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JavaScript Developers

The Job

JavaScript is one of the most-popular programming languages. It’s used extensively in Web site and mobile application development, as well as for browser-based applications (when used with other software building tools). JavaScript is used to create Google search boxes, videos recapping the news at the Web site of USA Today, interactive forms, animated page menus, interactive maps, and autocomplete features.

Every employer has its own definition of the job duties, required skills, and educational background of its JavaScript developers, but most developers commonly follow a process known as the Software Development Life Cycle (SDLC), which contains five stages: analysis/plan, design/prototyping, development/testing, deployment, and documentation/evaluation. The number of stages and their names vary by company. Companies that use the SDLC—or another software development lifecycle—aim to reduce the cost of software development while also cutting production timelines and improving quality.

  • Analysis/Plan: The developer assesses the existing software or talks with customers, company executives, and other stakeholders about the features of the new software that they will design. The development team then determines the costs, time requirements, and required resources that will be needed to complete the work, as well as potential roadblocks that might slow or halt the development process. These issues are discussed with stakeholders until all agree on the re-design or new design approach.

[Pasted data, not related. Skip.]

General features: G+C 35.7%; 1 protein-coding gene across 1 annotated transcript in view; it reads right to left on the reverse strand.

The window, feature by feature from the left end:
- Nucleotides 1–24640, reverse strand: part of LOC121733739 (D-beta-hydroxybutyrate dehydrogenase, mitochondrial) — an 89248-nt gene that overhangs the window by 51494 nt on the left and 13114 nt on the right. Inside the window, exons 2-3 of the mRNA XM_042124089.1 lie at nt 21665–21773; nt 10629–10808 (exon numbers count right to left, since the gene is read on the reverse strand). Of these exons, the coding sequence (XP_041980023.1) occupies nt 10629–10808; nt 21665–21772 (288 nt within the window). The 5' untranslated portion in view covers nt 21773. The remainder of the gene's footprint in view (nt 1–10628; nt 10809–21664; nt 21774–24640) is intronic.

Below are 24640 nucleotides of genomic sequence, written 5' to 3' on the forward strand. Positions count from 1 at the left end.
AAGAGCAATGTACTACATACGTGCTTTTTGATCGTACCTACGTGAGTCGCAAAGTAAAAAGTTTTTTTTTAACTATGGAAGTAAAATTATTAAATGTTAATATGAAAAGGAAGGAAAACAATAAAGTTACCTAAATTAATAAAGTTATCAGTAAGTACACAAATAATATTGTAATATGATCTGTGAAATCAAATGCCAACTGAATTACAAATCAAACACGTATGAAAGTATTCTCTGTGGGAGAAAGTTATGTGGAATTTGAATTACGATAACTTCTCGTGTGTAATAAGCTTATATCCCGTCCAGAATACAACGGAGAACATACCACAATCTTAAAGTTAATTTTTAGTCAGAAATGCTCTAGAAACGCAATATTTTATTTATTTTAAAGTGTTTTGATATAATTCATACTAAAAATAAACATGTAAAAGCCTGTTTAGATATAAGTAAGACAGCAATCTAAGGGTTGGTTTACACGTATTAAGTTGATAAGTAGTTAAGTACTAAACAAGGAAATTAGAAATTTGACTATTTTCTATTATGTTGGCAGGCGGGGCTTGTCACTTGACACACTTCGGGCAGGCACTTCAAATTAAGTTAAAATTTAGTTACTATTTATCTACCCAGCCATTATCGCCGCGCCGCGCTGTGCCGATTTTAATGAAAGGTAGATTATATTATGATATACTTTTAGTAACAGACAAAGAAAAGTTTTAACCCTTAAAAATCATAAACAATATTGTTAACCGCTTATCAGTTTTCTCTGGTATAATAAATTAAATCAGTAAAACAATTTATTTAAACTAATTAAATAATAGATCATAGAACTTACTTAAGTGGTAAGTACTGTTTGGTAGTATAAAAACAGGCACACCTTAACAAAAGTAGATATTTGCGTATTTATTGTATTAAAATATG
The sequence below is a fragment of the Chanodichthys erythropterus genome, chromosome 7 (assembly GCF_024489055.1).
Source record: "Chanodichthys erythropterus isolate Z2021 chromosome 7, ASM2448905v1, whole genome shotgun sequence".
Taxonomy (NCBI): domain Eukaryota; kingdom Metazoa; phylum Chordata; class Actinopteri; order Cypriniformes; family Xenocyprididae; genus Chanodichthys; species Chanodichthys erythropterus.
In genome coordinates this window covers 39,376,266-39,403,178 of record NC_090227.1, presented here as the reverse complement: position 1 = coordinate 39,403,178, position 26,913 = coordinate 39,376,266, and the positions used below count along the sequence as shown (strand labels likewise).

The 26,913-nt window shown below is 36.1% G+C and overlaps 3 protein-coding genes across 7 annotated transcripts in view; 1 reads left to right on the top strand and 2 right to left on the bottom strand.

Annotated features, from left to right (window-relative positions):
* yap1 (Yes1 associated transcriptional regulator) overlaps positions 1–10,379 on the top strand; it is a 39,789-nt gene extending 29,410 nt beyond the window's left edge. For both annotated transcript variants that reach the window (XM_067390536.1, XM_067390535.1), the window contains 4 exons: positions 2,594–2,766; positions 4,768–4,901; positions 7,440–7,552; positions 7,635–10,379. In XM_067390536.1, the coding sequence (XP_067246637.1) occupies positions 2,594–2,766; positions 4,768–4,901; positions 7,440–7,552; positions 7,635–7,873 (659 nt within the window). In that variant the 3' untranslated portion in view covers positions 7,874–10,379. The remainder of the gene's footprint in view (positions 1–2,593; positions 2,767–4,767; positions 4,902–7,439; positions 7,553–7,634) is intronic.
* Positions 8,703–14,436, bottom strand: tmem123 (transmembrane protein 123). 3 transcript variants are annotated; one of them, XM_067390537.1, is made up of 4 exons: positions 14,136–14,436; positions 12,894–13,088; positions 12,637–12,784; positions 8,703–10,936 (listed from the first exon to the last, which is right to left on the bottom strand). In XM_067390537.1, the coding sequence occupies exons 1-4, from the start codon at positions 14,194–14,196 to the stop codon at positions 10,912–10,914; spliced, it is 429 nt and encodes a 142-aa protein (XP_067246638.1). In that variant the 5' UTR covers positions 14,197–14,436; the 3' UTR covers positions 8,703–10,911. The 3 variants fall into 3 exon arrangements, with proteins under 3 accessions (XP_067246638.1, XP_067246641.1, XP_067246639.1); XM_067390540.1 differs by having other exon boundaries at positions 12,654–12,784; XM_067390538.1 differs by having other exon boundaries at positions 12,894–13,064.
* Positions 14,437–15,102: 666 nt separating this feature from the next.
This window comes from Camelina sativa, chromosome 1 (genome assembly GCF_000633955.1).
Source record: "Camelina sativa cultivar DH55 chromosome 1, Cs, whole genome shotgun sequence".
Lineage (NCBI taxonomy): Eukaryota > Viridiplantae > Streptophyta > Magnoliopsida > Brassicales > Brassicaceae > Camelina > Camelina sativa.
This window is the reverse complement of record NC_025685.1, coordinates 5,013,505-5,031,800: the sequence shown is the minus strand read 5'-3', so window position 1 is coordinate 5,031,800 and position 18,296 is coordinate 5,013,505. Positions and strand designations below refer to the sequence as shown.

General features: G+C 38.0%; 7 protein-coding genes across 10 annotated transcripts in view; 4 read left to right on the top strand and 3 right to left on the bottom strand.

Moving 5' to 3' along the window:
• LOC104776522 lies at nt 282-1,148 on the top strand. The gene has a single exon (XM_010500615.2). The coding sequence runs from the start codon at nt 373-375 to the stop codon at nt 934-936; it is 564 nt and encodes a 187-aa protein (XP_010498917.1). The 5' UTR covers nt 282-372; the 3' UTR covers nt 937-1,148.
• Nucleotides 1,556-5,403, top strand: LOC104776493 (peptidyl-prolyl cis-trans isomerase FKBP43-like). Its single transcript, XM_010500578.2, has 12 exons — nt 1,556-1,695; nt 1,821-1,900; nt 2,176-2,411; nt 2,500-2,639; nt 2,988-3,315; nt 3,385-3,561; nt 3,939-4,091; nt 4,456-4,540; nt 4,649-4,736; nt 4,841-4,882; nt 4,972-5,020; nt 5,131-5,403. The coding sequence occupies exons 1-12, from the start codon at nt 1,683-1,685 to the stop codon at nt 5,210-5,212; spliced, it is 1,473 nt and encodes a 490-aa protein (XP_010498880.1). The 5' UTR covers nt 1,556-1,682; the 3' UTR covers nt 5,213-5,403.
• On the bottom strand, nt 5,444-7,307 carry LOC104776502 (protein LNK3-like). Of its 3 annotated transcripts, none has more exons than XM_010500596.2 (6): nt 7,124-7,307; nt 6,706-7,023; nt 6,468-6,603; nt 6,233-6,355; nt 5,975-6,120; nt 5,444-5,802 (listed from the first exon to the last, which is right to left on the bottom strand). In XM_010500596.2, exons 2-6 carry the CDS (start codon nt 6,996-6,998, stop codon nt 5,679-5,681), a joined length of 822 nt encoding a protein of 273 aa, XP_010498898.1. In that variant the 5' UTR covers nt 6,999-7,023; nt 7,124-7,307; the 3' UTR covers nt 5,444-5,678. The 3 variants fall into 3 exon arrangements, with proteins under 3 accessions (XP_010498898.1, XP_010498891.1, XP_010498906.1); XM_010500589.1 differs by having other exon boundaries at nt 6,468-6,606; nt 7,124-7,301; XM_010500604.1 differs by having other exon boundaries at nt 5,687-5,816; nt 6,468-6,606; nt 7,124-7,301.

• Design: Developers convert the software specifications into a design plan called the design specification, stakeholders review the plan and provide feedback, and the developers make changes as needed. The design specification covers issues such as IT architecture, user interface, platforms, application communication methods, and security concerns.
  • Development/Testing: The developers begin writing the code. One or two developers often work on a small project, while larger projects require bigger teams that focus on specific components of an application or Web site. Extensive testing is conducted before the product is released to users. For example, developers test code for bugs and implement improvements and fixes. Some testing—such as security testing—is automated, while other testing must be done by a developer or software tester.
  • Deployment: The revised or new product is made available to users. This process can be automated (i.e., a user is given a link to download and install the new app) or hands-on when updated software for a complex, company-wide database must be installed. Developers address any performance or security issues that users identify.
  • Documentation/Evaluation: Developers complete technical documentation that summarizes their work on the project and details any major issues that arose during the process and what they did to fix them. For some products, developers create user manuals. Developers also use this time to evaluate the final product and clean up any issues that they or users have identified.
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